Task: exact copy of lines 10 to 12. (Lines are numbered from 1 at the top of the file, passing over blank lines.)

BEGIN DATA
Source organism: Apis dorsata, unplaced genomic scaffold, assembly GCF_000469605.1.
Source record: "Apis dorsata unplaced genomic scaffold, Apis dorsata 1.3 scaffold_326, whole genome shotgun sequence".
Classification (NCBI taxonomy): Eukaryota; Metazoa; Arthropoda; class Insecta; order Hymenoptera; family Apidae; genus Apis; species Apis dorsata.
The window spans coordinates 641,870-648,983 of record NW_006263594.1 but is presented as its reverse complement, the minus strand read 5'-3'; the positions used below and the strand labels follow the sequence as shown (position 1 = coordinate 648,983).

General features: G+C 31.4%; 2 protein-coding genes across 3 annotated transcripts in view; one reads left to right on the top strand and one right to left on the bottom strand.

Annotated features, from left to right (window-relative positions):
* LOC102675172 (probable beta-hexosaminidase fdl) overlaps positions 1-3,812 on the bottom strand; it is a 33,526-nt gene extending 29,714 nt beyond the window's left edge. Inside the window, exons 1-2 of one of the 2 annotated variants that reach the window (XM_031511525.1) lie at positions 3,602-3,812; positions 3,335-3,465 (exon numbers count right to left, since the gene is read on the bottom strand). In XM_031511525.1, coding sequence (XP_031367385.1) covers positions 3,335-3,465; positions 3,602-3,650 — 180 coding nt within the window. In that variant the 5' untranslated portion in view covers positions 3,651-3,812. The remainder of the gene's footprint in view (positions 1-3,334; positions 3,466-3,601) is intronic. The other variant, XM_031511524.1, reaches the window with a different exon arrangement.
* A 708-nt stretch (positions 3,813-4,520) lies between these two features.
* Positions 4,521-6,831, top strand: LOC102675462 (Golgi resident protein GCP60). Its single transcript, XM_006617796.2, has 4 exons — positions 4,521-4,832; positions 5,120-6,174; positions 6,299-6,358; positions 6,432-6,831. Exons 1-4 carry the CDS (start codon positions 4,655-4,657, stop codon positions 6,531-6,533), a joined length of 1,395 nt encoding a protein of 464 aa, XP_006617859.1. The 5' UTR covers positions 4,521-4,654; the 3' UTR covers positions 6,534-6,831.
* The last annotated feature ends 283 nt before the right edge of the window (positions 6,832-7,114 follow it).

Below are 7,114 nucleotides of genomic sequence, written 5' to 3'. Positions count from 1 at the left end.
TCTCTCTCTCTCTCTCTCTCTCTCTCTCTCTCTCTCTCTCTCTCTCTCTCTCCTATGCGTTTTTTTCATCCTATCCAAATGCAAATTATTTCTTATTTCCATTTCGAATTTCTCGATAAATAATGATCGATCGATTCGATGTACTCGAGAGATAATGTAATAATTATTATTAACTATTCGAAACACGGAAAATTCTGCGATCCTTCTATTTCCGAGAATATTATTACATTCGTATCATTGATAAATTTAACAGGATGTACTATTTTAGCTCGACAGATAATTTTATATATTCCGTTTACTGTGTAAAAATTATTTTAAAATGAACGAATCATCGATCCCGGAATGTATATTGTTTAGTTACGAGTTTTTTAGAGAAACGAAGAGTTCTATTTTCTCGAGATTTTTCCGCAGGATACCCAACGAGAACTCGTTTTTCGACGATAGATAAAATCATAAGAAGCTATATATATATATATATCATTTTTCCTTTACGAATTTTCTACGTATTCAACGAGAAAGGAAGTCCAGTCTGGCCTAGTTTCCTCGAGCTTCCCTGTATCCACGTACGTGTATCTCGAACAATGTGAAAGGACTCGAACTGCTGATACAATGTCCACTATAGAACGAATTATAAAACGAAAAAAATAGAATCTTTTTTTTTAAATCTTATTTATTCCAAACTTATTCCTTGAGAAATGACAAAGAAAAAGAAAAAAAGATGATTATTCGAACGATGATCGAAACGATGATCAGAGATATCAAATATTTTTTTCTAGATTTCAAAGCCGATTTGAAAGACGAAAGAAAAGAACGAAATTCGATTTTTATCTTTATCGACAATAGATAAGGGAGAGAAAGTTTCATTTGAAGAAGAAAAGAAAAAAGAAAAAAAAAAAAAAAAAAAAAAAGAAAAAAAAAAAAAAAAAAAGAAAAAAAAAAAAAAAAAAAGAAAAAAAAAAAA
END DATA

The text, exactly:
* The last annotated feature ends 283 nt before the right edge of the window (positions 6,832-7,114 follow it).

Below are 7,114 nucleotides of genomic sequence, written 5' to 3'. Positions count from 1 at the left end.
TCTCTCTCTCTCTCTCTCTCTCTCTCTCTCTCTCTCTCTCTCTCTCTCTCTCCTATGCGTTTTTTTCATCCTATCCAAATGCAAATTATTTCTTATTTCCATTTCGAATTTCTCGATAAATAATGATCGATCGATTCGATGTACTCGAGAGATAATGTAATAATTATTATTAACTATTCGAAACACGGAAAATTCTGCGATCCTTCTATTTCCGAGAATATTATTACATTCGTATCATTGATAAATTTAACAGGATGTACTATTTTAGCTCGACAGATAATTTTATATATTCCGTTTACTGTGTAAAAATTATTTTAAAATGAACGAATCATCGATCCCGGAATGTATATTGTTTAGTTACGAGTTTTTTAGAGAAACGAAGAGTTCTATTTTCTCGAGATTTTTCCGCAGGATACCCAACGAGAACTCGTTTTTCGACGATAGATAAAATCATAAGAAGCTATATATATATATATATCATTTTTCCTTTACGAATTTTCTACGTATTCAACGAGAAAGGAAGTCCAGTCTGGCCTAGTTTCCTCGAGCTTCCCTGTATCCACGTACGTGTATCTCGAACAATGTGAAAGGACTCGAACTGCTGATACAATGTCCACTATAGAACGAATTATAAAACGAAAAAAATAGAATCTTTTTTTTTAAATCTTATTTATTCCAAACTTATTCCTTGAGAAATGACAAAGAAAAAGAAAAAAAGATGATTATTCGAACGATGATCGAAACGATGATCAGAGATATCAAATATTTTTTTCTAGATTTCAAAGCCGATTTGAAAGACGAAAGAAAAGAACGAAATTCGATTTTTATCTTTATCGACAATAGATAAGGGAGAGAAAGTTTCATTTGAAGAAGAAAAGAAAAAAGAAAAAAAAAAAAAAAAAAAAAAAGAAAAAAAAAAAAAAAAAAAGAAAAAAAAAAAAAAAAAAAGAAAAAAAAAAAA